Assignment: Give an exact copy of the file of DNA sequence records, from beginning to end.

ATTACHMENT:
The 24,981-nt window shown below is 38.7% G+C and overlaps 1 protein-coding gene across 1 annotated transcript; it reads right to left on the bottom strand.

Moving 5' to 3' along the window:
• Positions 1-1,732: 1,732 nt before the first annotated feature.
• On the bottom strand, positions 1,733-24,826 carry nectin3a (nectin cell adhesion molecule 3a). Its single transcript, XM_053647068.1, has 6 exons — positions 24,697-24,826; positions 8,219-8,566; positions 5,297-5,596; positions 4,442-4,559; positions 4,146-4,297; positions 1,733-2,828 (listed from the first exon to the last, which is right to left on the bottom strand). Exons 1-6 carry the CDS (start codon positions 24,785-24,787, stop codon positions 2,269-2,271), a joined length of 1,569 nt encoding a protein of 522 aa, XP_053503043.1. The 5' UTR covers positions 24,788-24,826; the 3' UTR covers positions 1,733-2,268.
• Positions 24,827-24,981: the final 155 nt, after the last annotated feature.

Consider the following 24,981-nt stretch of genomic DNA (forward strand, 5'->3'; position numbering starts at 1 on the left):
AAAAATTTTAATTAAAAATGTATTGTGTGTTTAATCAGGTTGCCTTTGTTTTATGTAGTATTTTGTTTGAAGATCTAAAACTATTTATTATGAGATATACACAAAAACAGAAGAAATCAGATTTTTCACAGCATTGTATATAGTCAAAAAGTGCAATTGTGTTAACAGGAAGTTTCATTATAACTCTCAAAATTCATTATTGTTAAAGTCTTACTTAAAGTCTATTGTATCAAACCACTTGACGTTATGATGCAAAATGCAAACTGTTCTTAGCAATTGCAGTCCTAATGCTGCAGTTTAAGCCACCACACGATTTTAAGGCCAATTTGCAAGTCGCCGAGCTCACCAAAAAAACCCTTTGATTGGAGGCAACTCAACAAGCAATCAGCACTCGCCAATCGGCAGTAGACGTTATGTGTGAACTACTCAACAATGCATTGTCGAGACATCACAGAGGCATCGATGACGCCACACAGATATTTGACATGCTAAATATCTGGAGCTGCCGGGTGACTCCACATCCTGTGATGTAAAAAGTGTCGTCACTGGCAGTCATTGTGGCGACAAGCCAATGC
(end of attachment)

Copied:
The 24,981-nt window shown below is 38.7% G+C and overlaps 1 protein-coding gene across 1 annotated transcript; it reads right to left on the bottom strand.

Moving 5' to 3' along the window:
• Positions 1-1,732: 1,732 nt before the first annotated feature.
• On the bottom strand, positions 1,733-24,826 carry nectin3a (nectin cell adhesion molecule 3a). Its single transcript, XM_053647068.1, has 6 exons — positions 24,697-24,826; positions 8,219-8,566; positions 5,297-5,596; positions 4,442-4,559; positions 4,146-4,297; positions 1,733-2,828 (listed from the first exon to the last, which is right to left on the bottom strand). Exons 1-6 carry the CDS (start codon positions 24,785-24,787, stop codon positions 2,269-2,271), a joined length of 1,569 nt encoding a protein of 522 aa, XP_053503043.1. The 5' UTR covers positions 24,788-24,826; the 3' UTR covers positions 1,733-2,268.
• Positions 24,827-24,981: the final 155 nt, after the last annotated feature.

Consider the following 24,981-nt stretch of genomic DNA (forward strand, 5'->3'; position numbering starts at 1 on the left):
AAAAATTTTAATTAAAAATGTATTGTGTGTTTAATCAGGTTGCCTTTGTTTTATGTAGTATTTTGTTTGAAGATCTAAAACTATTTATTATGAGATATACACAAAAACAGAAGAAATCAGATTTTTCACAGCATTGTATATAGTCAAAAAGTGCAATTGTGTTAACAGGAAGTTTCATTATAACTCTCAAAATTCATTATTGTTAAAGTCTTACTTAAAGTCTATTGTATCAAACCACTTGACGTTATGATGCAAAATGCAAACTGTTCTTAGCAATTGCAGTCCTAATGCTGCAGTTTAAGCCACCACACGATTTTAAGGCCAATTTGCAAGTCGCCGAGCTCACCAAAAAAACCCTTTGATTGGAGGCAACTCAACAAGCAATCAGCACTCGCCAATCGGCAGTAGACGTTATGTGTGAACTACTCAACAATGCATTGTCGAGACATCACAGAGGCATCGATGACGCCACACAGATATTTGACATGCTAAATATCTGGAGCTGCCGGGTGACTCCACATCCTGTGATGTAAAAAGTGTCGTCACTGGCAGTCATTGTGGCGACAAGCCAATGC